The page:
If you’re interested in link building for your website, you’re probably familiar with Web directories. You’ve probably even seen huge Web directory lists encouraging you to submit your site to as many directories as possible. These types of lists are still (unfortunately) often sorted by Pagerank. Yet Pagerank is one of the last things you should look at when choosing Web directories to help you promote your site. Let’s talk about why.
Risk vs Reward (and Getting Your Priorities Straight)
Mass directory submissions are a form of spam. But more importantly, when you target those directories based on Pagerank, you risk being accused of trying to manipulate your own Pagerank by Google, which can lead to having your PR or rankings manually penalized.
If you really want to get the most from directories, it’s not about submitting to every directory with link juice to spare. It’s about quality over quantity — submitting your site to Web directories that can actually reach your target audience and send them your way as relevant traffic as opposed to simple back links. After all, it’s that relevant traffic that’s most likely to convert to sales, sign-ups, etc. And those are the end goals you should keep in mind. Improving your own site metrics goes far beyond generic visitor numbers.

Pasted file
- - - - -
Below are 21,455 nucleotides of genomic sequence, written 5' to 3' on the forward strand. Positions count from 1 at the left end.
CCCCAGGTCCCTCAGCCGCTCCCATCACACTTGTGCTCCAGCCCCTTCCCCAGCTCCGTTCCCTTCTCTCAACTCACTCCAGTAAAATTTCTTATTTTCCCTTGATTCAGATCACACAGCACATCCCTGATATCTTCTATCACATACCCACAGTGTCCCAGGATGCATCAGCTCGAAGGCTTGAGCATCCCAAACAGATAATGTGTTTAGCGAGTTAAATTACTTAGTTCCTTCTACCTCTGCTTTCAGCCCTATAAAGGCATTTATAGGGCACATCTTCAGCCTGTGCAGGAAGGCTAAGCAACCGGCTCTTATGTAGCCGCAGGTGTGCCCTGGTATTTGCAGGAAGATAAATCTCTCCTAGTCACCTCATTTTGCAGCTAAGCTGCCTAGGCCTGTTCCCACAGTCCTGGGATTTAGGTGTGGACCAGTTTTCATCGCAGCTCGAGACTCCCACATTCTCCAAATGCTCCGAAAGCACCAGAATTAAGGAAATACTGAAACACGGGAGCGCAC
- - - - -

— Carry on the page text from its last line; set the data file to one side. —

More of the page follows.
Why PageRank is a Faulty (Pretty Much Worthless) Metric
There are a few different reasons you should stop looking at a directory’s Pagerank when deciding to submit to them or not. Here they are:
- Pagerank doesn’t reflect traffic.
- Pagerank is easily manipulated.
- Pagerank has nothing to do with audience targeting.
- Pagerank can change (or disappear) at any time or at Google’s whim.
Instead focus on things you can control, monitor, and improve without fully relying on a third party like Google. For example, you could view a Web directory’s overall incoming links to see if they’re getting traffic from sites that are relevant to your own (or from spammy sites). You could look at things like blogs or other resources tied to the directory and see what kinds of visitors they go out of their way to appeal to (or in the case of blogs, what type of visitor is actively engaged with the directory’s site). If you really wanted to do your research, you could even contact owners of similar sites to yours who are already listed in a directory, asking them if they find it to be a worthwhile investment or if it seems to send targeted traffic. If you’re direct competition they might not be willing to share that information. But if a colleague is listed and you know each other already, they might be more inclined to share. It doesn’t hurt to ask.
What are your thoughts on looking at Pagerank when choosing Web directories? Do you still obsess over it? Do you ignore it? Do you fall somewhere in between? Why? Leave a comment below to tell us what you think.